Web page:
PDF The Science of Good Cooking (Cook s Illustrated Cookbooks) {Free Books|Online

The scientist in me wants some amount of reproducibility of results. Also, without intuition, "a little of this and that" doesn't really help me. Nice going, brain. I substituted white chocolate chips for semisweet chocolate chips because that's what I already had, and hoped for the best.

My favorite part is that the books explains why the cookies were amazing, each recipe has a "Why This Recipe Works" section.

For example, in the chocolate chip cookie recipe, that section explains why the ratio of white to brown sugar can affect the chewiness, why browning the butter adds a huge amount of flavor, and why the recipe instructs to whisk the warm butter and sugar then letting it sit 10 minutes. The answer to that last one, if you're wondering, is because "by allowing the sugar to rest in the liquids, more of it dissolves in the small amount of moisture before baking. The dissolved sugar caramelizes more easily and helps to create a cookie with crisps edges and a chewy center.

That is exactly why I will use the book so much, though I will probably rarely find the time to use its perfect recipes. Because it is more than a collection of recipes, it's a primer. The recipes are lumped into 50 concepts aiming to teach the core principles of cooking.

The Science Of Good Cooking

I just keep picking up the book when I get a free moment, learning a little bit more about cooking every time. Like many others I learned cooking from watching my parents in the kitchen, I'm finding it incredibly refreshing to find out why some things work the way they do.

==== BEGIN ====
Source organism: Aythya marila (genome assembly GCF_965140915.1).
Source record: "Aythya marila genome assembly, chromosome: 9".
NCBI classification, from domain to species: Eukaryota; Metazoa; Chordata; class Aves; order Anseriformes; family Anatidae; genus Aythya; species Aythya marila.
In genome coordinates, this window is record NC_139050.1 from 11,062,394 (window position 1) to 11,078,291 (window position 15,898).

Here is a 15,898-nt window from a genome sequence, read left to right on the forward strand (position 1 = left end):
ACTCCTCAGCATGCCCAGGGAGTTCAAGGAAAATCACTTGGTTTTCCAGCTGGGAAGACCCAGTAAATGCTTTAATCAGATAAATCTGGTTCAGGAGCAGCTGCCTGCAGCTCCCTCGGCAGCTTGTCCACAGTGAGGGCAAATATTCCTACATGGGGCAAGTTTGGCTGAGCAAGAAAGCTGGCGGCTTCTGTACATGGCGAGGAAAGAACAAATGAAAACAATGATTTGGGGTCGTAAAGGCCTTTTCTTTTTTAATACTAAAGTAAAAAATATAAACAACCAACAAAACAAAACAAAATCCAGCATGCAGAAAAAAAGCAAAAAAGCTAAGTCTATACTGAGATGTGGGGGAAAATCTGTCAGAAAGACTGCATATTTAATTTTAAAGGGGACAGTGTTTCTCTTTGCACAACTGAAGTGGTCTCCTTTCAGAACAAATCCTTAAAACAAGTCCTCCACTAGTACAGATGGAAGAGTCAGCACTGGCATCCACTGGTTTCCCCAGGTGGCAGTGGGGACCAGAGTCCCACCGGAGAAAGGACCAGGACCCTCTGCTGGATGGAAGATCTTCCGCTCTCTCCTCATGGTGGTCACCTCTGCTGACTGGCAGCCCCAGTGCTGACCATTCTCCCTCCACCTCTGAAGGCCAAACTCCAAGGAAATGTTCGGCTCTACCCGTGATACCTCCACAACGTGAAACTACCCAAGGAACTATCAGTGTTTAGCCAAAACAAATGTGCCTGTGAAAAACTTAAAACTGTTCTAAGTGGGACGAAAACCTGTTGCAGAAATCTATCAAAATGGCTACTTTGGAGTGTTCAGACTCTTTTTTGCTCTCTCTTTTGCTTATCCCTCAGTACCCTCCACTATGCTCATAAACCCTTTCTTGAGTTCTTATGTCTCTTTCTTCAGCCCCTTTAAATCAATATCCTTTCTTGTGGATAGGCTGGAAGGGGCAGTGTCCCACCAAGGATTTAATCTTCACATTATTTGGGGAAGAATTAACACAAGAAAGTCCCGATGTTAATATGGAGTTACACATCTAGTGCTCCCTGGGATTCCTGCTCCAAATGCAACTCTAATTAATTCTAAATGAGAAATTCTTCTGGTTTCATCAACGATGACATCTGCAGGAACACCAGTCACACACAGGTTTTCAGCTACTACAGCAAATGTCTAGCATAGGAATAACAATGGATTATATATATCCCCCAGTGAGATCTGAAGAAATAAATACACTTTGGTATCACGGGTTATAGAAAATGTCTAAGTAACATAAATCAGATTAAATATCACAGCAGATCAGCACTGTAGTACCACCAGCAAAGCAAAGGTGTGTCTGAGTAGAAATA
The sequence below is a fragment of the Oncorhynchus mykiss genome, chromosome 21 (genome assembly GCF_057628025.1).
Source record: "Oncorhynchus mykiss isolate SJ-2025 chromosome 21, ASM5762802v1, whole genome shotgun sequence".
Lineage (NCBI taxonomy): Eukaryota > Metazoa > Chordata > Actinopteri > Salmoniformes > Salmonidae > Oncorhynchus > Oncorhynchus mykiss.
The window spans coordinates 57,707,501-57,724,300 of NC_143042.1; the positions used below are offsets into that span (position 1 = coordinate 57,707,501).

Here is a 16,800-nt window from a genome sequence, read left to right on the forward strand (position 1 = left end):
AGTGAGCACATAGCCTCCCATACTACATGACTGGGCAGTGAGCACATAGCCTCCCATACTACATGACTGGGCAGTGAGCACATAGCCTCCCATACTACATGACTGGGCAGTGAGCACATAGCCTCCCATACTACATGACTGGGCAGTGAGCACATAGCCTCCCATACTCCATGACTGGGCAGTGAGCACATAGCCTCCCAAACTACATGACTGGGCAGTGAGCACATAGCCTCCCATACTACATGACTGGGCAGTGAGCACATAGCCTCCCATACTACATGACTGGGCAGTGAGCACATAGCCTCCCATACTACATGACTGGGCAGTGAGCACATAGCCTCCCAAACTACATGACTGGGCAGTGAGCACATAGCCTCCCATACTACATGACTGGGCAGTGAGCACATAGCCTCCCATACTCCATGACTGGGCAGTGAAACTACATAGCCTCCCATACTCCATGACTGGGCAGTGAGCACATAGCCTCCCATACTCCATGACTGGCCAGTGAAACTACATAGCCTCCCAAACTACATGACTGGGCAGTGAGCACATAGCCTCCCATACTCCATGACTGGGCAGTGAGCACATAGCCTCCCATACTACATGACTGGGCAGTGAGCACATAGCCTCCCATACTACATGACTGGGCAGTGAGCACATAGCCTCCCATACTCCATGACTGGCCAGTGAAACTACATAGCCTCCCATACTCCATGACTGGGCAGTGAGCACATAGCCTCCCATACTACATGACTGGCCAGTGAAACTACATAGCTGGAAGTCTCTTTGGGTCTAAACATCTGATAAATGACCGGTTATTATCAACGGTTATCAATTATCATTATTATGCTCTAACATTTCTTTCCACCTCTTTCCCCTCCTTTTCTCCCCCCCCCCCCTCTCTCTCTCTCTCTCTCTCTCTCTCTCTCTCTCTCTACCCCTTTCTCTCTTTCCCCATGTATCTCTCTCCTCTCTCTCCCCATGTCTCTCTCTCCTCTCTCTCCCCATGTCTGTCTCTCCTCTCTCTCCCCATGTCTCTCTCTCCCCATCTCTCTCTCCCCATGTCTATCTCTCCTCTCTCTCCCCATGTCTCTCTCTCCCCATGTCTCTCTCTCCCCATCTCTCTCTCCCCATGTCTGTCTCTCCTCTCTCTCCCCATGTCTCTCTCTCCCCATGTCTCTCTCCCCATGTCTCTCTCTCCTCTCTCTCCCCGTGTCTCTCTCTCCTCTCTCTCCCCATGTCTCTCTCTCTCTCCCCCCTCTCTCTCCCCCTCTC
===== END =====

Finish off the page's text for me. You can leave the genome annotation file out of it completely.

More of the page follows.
As a child I would avoid them all together. As I've gotten older, I've learned to tolerate them more. I had the habit of chopping onions into tiny bits — tiny enough that they wouldn't perceptible — and it turns out that was the wrong thing to do entirely! You see, the pungent onion flavor happens when the cell walls are ruptured, causing the enzymes in the cell walls to react with the sulfure-containing amino acids inside the cell.

The Science Of Good Cooking : NPR

But something about these Test Kitchen recipes They seemed doable. I did not have experience in the kitchen, but I was good at following instructions.

I also loved that the recipes were optimized. I had occasionally attempted new recipes I found on the internet, but the results there were highly variable. With the Test Kitchen, the recipes had gone through taste testing by people that knew good food. For me, this seemed like a suitable replacement for the generations of optimizing that happen as great family recipes are passed down.

I've had people argue with me over this last point, usually people that DO have a culinary starting point, like a grandmother's spaghetti sauce recipe. When I ask these people about their specific recipes, however, they say, "Oh, I add a little of this and a little of that -- it is a little different every time.

The scientist in me wants some amount of reproducibility of results. Also, without intuition, "a little of this and that" doesn't really help me. My culinary starting point was something like, "Jarred spaghetti sauce tastes better than canned spaghetti sauce.

When I started this process, I routinely overcooked scrambled eggs.